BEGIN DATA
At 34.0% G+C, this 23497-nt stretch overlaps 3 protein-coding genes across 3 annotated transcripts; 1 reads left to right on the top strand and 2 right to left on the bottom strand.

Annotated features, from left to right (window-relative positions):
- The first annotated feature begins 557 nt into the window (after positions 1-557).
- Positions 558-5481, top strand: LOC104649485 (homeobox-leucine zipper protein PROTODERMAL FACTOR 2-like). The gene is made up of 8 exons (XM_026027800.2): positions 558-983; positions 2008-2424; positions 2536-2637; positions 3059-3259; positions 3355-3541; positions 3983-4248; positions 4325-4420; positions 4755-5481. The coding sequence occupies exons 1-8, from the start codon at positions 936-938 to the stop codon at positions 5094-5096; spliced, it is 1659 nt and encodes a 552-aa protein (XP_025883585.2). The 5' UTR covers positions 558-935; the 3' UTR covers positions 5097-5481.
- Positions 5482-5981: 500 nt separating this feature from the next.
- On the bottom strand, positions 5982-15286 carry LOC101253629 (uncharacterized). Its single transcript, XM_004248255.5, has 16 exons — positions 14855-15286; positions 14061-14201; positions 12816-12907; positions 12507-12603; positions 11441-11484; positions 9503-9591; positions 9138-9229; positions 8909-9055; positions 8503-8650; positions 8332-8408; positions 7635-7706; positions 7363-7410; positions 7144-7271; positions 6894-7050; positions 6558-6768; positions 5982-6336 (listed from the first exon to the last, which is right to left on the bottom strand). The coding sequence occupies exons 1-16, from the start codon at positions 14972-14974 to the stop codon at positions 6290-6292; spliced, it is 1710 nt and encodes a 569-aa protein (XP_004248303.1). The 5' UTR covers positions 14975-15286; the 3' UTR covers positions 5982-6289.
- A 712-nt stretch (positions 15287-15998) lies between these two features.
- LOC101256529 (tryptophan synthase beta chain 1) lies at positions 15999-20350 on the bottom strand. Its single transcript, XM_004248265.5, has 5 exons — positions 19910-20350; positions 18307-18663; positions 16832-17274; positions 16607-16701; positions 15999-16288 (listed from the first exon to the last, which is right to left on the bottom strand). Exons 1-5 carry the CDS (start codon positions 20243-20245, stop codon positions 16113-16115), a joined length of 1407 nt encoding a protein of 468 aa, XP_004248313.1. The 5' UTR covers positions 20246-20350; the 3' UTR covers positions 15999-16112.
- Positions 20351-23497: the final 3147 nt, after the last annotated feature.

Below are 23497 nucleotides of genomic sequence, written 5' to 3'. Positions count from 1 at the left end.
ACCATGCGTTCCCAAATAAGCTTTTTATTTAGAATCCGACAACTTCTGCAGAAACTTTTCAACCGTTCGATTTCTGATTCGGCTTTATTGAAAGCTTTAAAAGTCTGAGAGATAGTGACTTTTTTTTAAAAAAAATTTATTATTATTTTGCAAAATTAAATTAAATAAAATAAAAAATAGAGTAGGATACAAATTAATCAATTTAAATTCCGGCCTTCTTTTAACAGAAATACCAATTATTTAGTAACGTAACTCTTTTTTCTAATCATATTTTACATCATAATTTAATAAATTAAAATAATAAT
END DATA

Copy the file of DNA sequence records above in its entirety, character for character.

At 34.0% G+C, this 23497-nt stretch overlaps 3 protein-coding genes across 3 annotated transcripts; 1 reads left to right on the top strand and 2 right to left on the bottom strand.

Annotated features, from left to right (window-relative positions):
- The first annotated feature begins 557 nt into the window (after positions 1-557).
- Positions 558-5481, top strand: LOC104649485 (homeobox-leucine zipper protein PROTODERMAL FACTOR 2-like). The gene is made up of 8 exons (XM_026027800.2): positions 558-983; positions 2008-2424; positions 2536-2637; positions 3059-3259; positions 3355-3541; positions 3983-4248; positions 4325-4420; positions 4755-5481. The coding sequence occupies exons 1-8, from the start codon at positions 936-938 to the stop codon at positions 5094-5096; spliced, it is 1659 nt and encodes a 552-aa protein (XP_025883585.2). The 5' UTR covers positions 558-935; the 3' UTR covers positions 5097-5481.
- Positions 5482-5981: 500 nt separating this feature from the next.
- On the bottom strand, positions 5982-15286 carry LOC101253629 (uncharacterized). Its single transcript, XM_004248255.5, has 16 exons — positions 14855-15286; positions 14061-14201; positions 12816-12907; positions 12507-12603; positions 11441-11484; positions 9503-9591; positions 9138-9229; positions 8909-9055; positions 8503-8650; positions 8332-8408; positions 7635-7706; positions 7363-7410; positions 7144-7271; positions 6894-7050; positions 6558-6768; positions 5982-6336 (listed from the first exon to the last, which is right to left on the bottom strand). The coding sequence occupies exons 1-16, from the start codon at positions 14972-14974 to the stop codon at positions 6290-6292; spliced, it is 1710 nt and encodes a 569-aa protein (XP_004248303.1). The 5' UTR covers positions 14975-15286; the 3' UTR covers positions 5982-6289.
- A 712-nt stretch (positions 15287-15998) lies between these two features.
- LOC101256529 (tryptophan synthase beta chain 1) lies at positions 15999-20350 on the bottom strand. Its single transcript, XM_004248265.5, has 5 exons — positions 19910-20350; positions 18307-18663; positions 16832-17274; positions 16607-16701; positions 15999-16288 (listed from the first exon to the last, which is right to left on the bottom strand). Exons 1-5 carry the CDS (start codon positions 20243-20245, stop codon positions 16113-16115), a joined length of 1407 nt encoding a protein of 468 aa, XP_004248313.1. The 5' UTR covers positions 20246-20350; the 3' UTR covers positions 15999-16112.
- Positions 20351-23497: the final 3147 nt, after the last annotated feature.

Below are 23497 nucleotides of genomic sequence, written 5' to 3'. Positions count from 1 at the left end.
ACCATGCGTTCCCAAATAAGCTTTTTATTTAGAATCCGACAACTTCTGCAGAAACTTTTCAACCGTTCGATTTCTGATTCGGCTTTATTGAAAGCTTTAAAAGTCTGAGAGATAGTGACTTTTTTTTAAAAAAAATTTATTATTATTTTGCAAAATTAAATTAAATAAAATAAAAAATAGAGTAGGATACAAATTAATCAATTTAAATTCCGGCCTTCTTTTAACAGAAATACCAATTATTTAGTAACGTAACTCTTTTTTCTAATCATATTTTACATCATAATTTAATAAATTAAAATAATAAT